The slaying of 17-year-old Trayvon Martin, a Florida high school student who was shot and killed by George Zimmerman, a self-appointed neighborhood watch captain, has captured national attention.
Petitions calling for justice for Martin have exploded, amid allegations of racism and calls for more scrutiny into how local police handled the investigation. George Zimmerman has yet to be charged in the case.
Below is a timeline of events:
Feb. 26: Trayvon Martin, a 17-year-old Florida high school student, is found shot and killed, in Sanford, Fla., a community north of Orlando.
Several eyewitnesses report to police that they heard a scuffle, then a cry for help, and then a gunshot.
According to the Sanford police report, George Zimmerman, 28, a self-appointed neighborhood watch captain, is found armed with a handgun, standing over Martin. He has a bloody nose and a wound in the back of his head.
Martin is unresponsive and pronounced dead at the scene. He has no weapons on him, only a pack of Skittles and a bottle of iced tea.
Zimmerman tells police he killed Martin in self defense. Taking him at his word, police do not arrest him, nor administer a drug or alcohol test. They also did not run a background check.
March 9: Trayvon Martin’s family demands that police release the 911 tapes or make an arrest nearly one month after Martin was killed. Police declined to comment at the time, but told ABC News the tapes would be released the following week.
March 12: ABC News uncovers questionable police conduct in the investigation of the fatal shooting of Martin, including the alleged “correction” of at least one eyewitness’ account.
Sanford Police Chief Billy Lee said there is no evidence to dispute Zimmerman’s assertion that he shot Martin out of self-defense.
March 16: Police recordings made the night Zimmerman allegedly shot and killed Martin sent the boy’s mother screaming from the room and prompted his father to declare, “He killed my son,” a family representative tells ABC News.
ABC News affiliate WFTV publishes excerpts from the 911 calls.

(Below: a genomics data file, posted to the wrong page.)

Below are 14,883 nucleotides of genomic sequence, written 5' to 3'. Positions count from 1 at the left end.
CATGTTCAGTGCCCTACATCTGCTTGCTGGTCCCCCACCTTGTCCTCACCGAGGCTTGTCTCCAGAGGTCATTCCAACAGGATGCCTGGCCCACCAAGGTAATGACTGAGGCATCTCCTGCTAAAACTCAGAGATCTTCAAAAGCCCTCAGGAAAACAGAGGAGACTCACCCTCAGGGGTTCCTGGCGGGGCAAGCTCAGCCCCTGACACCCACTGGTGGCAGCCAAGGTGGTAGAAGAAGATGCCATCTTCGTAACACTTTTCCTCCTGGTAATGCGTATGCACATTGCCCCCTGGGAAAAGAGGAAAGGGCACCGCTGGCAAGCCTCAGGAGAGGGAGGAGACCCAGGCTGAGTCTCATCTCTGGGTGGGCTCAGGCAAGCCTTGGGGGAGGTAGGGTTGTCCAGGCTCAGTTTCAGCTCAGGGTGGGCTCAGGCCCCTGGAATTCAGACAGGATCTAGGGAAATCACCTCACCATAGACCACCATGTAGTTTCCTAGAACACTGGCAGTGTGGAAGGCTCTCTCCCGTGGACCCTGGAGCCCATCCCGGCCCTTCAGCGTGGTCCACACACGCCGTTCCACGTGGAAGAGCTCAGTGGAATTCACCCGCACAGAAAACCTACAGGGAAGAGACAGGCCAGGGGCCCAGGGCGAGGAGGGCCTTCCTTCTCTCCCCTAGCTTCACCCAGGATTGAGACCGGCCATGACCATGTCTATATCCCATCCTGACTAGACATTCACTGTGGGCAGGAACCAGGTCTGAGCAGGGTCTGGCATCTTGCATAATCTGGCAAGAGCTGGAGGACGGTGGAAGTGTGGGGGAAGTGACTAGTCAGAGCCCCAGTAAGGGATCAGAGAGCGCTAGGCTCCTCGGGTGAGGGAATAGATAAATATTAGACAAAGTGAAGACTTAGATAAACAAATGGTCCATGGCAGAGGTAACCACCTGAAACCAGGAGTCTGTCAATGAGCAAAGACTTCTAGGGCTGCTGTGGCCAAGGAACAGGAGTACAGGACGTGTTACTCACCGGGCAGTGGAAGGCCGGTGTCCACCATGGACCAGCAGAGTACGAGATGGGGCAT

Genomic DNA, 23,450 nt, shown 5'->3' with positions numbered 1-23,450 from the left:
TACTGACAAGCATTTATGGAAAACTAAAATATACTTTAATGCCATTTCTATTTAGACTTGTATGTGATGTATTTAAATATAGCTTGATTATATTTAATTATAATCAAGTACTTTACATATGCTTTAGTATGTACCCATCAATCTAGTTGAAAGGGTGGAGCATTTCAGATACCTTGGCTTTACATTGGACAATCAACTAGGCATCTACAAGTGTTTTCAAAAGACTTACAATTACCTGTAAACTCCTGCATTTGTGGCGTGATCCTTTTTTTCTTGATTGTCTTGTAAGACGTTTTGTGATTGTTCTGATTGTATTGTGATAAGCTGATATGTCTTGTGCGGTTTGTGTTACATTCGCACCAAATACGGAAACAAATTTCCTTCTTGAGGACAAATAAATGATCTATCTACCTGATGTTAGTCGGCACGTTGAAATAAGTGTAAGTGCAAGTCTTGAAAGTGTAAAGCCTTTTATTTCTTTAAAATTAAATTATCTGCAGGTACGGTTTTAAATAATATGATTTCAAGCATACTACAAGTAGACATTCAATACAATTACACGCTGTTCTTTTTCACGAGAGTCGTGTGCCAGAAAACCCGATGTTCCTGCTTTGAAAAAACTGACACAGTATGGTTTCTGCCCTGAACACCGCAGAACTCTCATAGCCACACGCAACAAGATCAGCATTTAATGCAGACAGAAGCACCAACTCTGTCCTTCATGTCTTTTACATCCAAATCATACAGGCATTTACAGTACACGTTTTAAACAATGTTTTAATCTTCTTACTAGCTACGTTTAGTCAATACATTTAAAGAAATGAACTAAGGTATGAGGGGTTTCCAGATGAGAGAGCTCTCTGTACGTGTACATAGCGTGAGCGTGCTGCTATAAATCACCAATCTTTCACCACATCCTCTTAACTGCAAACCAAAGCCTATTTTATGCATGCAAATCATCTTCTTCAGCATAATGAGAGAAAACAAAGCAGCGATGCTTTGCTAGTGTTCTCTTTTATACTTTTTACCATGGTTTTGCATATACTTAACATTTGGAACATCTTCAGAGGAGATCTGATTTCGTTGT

One of several petitions for Zimmerman’s arrest has garnered more than 250,000 signatures on a change.org site, and at one point signatures were pouring in at the rate of 10,000 an hour, according to the website.
March 18: Martin’s family asks Attorney General Eric Holder and the FBI to get involved in the investigation of their son’s death.
March 19: A 16-year-old girl tells Benjamin Crump, the Martin family’s attorney, about the last moments of Martin’s life, ABC News is there exclusively. Martin was on the phone with her when George Zimmerman began following him. She recounted that she told Martin to run, then she heard some pushing, then the line went dead.
The U.S. Justice Department announces it has launched an investigation into Martin’s slaying.
ABC News also learns that Zimmerman violated major principles of the Neighborhood Watch manual, which states, “it should be emphasized to members that they do not possess police powers, and they shall not carry weapons or pursue vehicles.”
The state attorney in Seminole County, Fla., announces that a grand jury will review the evidence of the case on April 10.
March 20: Sanford police department admits to ABC News that investigators missed a possible racist remark by the shooter as he spoke to police dispatchers moments before the killing.
March 21: During a heated meeting over Trayvon Martin’s death, Sanford city commissioners conducted a vote of “no confidence” against embattled Police Chief Billy Lee. Three of five commissioners voted against the chief.
The city manager now decided whether or not to let Lee go.
Martin’s parents join hundreds of protesters in New York City for the “Million Hoodie March,” demanding justice for the slain 17-year-old.
A single online petition calling for Travyvon’s killer’s arrest has nearly 900,000 signatures and is now the fastest growing petition in internet history, according to Change.org. Tweets from celebrities, such as Justin Bieber and Spike Lee, helped fuel wide interest in the case.
The public relations person for Benjamin Crump, the attorney representing the Martin family, tells ABC News they received 418 media calls in one day.
March 22: City Manager Norton Bonaparte tells ABC News he’ll defer a decision on the chief’s fate until a thorough investigation is completed. Bonaparte acknowledges that the race issue continues to dominate local discourse.
Martin’s family meets officials from the Department of Justice.
Thousands are expected to attend a rally in Sanford, organized by the Reverend Al Sharpton, to demand Zimmerman’s arrest.
Tea-time questions with Scott:
If Trayvon had been white, do you feel there would have been the same amount of outrage?
Do you feel the shooter being non-white makes a difference?
Do you feel social media has played a large part in shaping the public's reaction? How so?
What do you think can be done by law enforcement, the community, and others to prevent future incidents like this one?